World

The cocaine fight: a tale of two tactics

Canada urges farmers to switch to food crops, while the U.S. plan calls for full-scale assault

Tom Fennell February 28 2000
World

The cocaine fight: a tale of two tactics

Canada urges farmers to switch to food crops, while the U.S. plan calls for full-scale assault

Tom Fennell February 28 2000
Virgilo, an impoverished Peruvian farmer, stops picking coca leaves under the scorching jungle sun just long enough to ponder Canada’s offer. For years, Virgilo has eked out a living growing coca plants and selling the leaves to the region’s powerful drug barons who process them into cocaine. In 1999, nearly $2 billion worth of the addictive white powder was smuggled into Canada. To slow the flow, the federal government and the Canadian International Development Agency are spending $35 million on two programs aimed at helping the farmers of Peru and Colombia escape the grip of the drug cartels and switch to food crops. But Virgilo, like thousands of other farmers, is not quite ready to give up the steady income he earns in the cocaine trade. “We could cultivate corn and beans,” he told Macleans, “but there is no market for it. Where would we sell it?”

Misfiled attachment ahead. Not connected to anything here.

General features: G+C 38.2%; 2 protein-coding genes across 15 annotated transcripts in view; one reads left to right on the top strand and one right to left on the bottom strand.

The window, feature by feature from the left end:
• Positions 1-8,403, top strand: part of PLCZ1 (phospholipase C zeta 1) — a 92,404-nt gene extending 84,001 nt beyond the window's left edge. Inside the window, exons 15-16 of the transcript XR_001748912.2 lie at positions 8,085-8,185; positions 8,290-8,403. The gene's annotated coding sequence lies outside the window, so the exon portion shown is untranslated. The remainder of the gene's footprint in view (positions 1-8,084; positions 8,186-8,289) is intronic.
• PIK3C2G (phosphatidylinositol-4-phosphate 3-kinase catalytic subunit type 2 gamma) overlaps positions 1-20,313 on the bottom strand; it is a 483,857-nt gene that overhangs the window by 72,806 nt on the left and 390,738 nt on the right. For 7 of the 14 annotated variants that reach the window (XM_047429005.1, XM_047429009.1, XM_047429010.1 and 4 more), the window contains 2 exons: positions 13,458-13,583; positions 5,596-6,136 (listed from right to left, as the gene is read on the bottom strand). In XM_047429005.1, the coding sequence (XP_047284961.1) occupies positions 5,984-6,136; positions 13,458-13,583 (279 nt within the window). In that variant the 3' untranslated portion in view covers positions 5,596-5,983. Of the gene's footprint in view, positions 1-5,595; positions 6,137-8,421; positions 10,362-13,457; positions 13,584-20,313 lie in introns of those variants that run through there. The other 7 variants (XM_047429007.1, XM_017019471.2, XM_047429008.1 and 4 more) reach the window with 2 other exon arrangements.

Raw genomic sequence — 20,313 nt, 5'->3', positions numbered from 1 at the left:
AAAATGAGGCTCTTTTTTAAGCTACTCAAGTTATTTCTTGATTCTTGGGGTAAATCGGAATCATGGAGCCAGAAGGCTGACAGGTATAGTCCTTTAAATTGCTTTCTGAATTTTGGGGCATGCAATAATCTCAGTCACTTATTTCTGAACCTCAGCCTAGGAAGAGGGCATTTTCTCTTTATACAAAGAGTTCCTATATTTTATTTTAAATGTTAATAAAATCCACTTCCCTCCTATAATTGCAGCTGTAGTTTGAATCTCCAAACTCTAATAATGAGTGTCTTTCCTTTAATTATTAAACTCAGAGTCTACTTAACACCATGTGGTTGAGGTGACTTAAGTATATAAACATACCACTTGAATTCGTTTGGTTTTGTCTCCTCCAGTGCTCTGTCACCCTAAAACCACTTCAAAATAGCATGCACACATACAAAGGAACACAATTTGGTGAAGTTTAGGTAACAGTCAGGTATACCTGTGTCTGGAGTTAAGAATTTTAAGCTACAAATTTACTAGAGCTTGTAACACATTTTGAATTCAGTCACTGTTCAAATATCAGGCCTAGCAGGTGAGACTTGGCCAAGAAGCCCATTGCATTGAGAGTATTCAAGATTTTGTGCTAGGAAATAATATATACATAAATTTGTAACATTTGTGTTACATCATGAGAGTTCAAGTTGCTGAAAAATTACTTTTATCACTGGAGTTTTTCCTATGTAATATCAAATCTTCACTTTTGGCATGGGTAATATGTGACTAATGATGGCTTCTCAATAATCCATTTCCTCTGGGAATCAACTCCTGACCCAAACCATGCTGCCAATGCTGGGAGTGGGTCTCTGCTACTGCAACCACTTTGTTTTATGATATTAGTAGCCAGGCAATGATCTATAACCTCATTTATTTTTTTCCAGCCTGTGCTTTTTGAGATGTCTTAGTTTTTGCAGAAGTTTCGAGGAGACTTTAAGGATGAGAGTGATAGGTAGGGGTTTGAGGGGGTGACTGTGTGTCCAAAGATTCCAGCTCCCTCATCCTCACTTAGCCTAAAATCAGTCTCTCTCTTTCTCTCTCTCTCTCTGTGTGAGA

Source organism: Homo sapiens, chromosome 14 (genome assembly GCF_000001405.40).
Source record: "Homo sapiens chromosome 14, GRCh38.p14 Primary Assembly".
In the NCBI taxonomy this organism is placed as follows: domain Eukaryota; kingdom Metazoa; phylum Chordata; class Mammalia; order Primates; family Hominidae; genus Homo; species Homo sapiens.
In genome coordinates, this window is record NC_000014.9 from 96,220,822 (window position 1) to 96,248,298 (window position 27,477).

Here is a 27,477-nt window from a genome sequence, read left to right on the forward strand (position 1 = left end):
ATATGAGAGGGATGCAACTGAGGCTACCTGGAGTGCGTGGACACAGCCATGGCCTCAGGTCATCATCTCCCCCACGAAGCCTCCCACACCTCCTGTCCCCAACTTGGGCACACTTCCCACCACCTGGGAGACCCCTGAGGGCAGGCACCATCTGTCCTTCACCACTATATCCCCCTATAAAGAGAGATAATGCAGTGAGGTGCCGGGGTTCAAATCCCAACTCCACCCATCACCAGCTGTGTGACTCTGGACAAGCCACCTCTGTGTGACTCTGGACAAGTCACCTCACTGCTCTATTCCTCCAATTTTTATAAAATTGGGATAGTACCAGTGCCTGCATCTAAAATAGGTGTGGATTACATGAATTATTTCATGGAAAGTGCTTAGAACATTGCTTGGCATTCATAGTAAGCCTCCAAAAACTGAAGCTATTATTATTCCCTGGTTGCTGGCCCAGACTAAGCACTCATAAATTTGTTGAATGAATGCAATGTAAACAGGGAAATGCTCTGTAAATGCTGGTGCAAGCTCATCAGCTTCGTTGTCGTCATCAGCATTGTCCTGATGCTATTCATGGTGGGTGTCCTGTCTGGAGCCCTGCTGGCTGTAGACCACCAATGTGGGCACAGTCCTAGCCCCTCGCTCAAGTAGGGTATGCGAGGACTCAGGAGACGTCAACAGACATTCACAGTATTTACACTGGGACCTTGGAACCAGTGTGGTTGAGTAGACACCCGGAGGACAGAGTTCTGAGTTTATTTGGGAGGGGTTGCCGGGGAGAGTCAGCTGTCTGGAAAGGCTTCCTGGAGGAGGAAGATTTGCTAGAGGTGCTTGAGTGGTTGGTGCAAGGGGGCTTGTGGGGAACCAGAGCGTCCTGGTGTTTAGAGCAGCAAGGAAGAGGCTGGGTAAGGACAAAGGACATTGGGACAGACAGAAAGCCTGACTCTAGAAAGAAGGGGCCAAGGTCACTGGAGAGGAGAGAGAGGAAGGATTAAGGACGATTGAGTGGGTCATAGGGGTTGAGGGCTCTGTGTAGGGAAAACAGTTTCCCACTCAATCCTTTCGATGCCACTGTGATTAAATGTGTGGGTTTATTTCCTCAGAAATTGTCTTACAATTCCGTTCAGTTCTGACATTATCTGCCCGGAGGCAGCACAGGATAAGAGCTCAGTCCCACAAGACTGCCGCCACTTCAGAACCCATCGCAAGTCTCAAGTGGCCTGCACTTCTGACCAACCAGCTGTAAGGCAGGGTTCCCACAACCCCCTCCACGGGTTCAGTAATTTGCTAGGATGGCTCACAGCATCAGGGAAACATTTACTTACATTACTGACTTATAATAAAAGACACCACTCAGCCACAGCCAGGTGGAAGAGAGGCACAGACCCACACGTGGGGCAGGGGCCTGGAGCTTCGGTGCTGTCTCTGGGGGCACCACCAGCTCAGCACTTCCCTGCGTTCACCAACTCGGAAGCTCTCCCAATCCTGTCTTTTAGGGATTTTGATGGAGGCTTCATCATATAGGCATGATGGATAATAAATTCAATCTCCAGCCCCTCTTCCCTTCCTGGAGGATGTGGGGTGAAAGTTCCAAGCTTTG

Virgilo may soon have little choice but to accept Canada’s help and switch crops. For Peruvian and Colombian coca farmers are on the front lines of an increasingly violent campaign to destroy the cocaine industry. Since the middle of last year, government planes have been swooping down and dousing coca crops with a deadly herbicide. The danger only stands to increase as the United States unleashes its war against the Marxist rebels in Colombia who guard the vast and highly lucrative tracts of coca plants. President Bill Clinton has already authorized $1.9 billion in aid to Colombia to equip anti-drug battalions. They aim to wipe out the cartels, which last year produced an estimated $90 billion in cocaine.

That also puts Washington’s tough policies squarely in conflict with Canada’s humanitarian approach. “Putting more money into the eradication of coca will not win the fight,” says Luis Zuniga, a Peruvian agronomist working with CIDA in the northern city of Tarapoto, a major coca growing region. “We need to spend more on development,” he says. “Countries should follow Canada’s example.”